Tuesday, 29 September 2009

Labour Party Conference, Brighton

I had spent the day at the Labour Party Conference yesterday wearing my BMA hat, when I was involved in a series of fringe events and had the opportunity to have conversations with MPs and health ministers. I was in the main hall on Monday afternoon to hear the Environment Secretary, Hilary Benn, who announced that water companies would be encouraged to offer concessionary rates to churches who are currently having to pay large bills since the introduction of the so called “rainwater tax”.

It was also good to meet ex-President of Conference, Revd Stuart Burgess who was here in his capacity as the Government’s Rural Advocate and who works closely with Hilary Benn’s department.

Today I visited the Conference in my capacity as Vice-President alongside colleagues from the Baptist Union, URC and Salvation Army. We started bright and early at the Christian Socialist Movement’s prayer breakfast meeting. Cardiff MP, Alun Michael chaired the meeting and I had the opportunity to respond to Stephen Timms who is the Financial Secretary to Treasury. Stephen has had a key role to play in working to find a resolution to the current global financial problems, and he reflected on issues relating to the economy in his address to the meeting. You can read my response below.

Later in the morning we had a good discussion with Methodist MP, Meg Munn, who told us about her visit to Fiji during the summer and reflected on the severe difficulties facing the Methodist Church in that country at the moment. We also had the opportunity to raise our concerns about the situation directly with the Foreign Office minister responsible for co-ordinating Britain’s response to the situation, Chris Bryant. We agreed on the importance of raising awareness of the situation, the important role the EU, Australia and New Zealand can play in putting pressure on the Fijian government, but also reflected on the difficulties of engaging with the military dictatorship when they can so readily accuse us of ex-colonial interference.

Meg Munn also described the reality of climate change for low lying Pacific Islands, and how ground water was already becoming polluted by salt water, islands having to rely on scarce rainwater instead. There is now a resignation among islanders that it is already too late to avoid the loss of a large number of their small islands. They hope the rest of the world can wake up to the reality of climate change quickly before is too late for other parts of the world too.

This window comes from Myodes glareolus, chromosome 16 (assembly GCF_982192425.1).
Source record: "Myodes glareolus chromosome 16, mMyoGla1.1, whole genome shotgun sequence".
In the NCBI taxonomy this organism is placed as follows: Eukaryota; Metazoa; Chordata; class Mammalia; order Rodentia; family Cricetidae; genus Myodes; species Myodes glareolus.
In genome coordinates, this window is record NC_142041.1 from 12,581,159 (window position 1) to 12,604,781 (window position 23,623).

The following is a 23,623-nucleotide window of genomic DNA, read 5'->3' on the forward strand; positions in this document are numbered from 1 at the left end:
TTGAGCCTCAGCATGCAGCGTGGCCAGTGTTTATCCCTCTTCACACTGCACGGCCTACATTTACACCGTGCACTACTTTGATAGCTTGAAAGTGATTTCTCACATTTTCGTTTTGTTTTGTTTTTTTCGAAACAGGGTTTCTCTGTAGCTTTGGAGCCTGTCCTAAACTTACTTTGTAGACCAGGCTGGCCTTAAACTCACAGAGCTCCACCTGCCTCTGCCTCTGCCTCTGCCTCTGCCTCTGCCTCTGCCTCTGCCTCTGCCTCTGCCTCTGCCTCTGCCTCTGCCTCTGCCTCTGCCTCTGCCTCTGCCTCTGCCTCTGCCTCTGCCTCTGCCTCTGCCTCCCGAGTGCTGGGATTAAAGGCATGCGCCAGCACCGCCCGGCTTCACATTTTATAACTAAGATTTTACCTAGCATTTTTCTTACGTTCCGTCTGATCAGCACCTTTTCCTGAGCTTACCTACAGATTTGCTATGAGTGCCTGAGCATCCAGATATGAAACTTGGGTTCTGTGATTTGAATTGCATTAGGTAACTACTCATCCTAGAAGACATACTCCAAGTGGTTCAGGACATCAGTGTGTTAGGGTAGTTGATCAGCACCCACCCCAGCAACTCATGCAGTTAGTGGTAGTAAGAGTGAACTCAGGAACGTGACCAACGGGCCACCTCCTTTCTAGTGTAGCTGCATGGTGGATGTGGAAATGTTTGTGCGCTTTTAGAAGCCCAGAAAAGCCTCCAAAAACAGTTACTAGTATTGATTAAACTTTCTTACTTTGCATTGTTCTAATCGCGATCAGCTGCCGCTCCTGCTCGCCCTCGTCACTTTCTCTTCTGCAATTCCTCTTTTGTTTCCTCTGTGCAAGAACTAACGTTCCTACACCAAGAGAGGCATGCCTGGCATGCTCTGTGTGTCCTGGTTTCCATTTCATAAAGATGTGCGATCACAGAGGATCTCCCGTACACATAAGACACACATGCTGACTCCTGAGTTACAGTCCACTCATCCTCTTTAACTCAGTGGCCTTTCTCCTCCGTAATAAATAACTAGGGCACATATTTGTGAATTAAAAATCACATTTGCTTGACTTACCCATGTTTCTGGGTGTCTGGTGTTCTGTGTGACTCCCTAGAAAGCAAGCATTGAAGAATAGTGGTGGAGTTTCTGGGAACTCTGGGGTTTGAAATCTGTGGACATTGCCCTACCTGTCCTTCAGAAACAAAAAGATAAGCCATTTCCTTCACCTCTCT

Michael Foster in another Methodist MP and we had a good opportunity to discuss with him the Equalities Bill which he has responsibility for guiding through parliament at the moment.

We attended a fringe meeting at lunchtime run by Action for Children, focusing on how we could improve safeguarding of children and how we can learn important lessons from the recent tragic Baby Peter case.

Throughout the week comments were made that there were often large numbers of empty seats in the main Conference Hall (see the picture below on Monday afternoon) yet the fringe meetings were buzzing with activity. Some reflected that it was on the fringe were the real debate and engagement now took place. However the hall was packed for Gordon Brown’s speech this afternoon. It was certainly well received by those present, and he echoed the commitment I had heard him make 2 weeks ago at the TUC, to enshrine in law the amount the country gives to international development. Whatever your political persuasion, there is no doubting his personal commitment to supporting the world’s poorest communities.

We concluded out visit to the Conference by joining the Citizens for Sanctuary campaign meeting, which is encouraging all mainstream political parties to sign up to the Saving Sanctuary Pledge. You will have seen David signing this last week at the Liberal Democrats Conference, and today I added my name under his. The campaign aims to encourage a responsible discussion about migration at the general election and to start to focus on offering sanctuary rather than using terms like asylum, which now creates a far more negative public reaction, whereas polls suggest the public reacts far more positively and with understanding when we talk of people seeking sanctuary from persecution.

One of the main aims of attending the party conferences is to offer support to Christian MPs, and we were able to do so today. All the men and women we met today are people of great integrity and it is important that we offer them our prayerful support as they work on our behalf.

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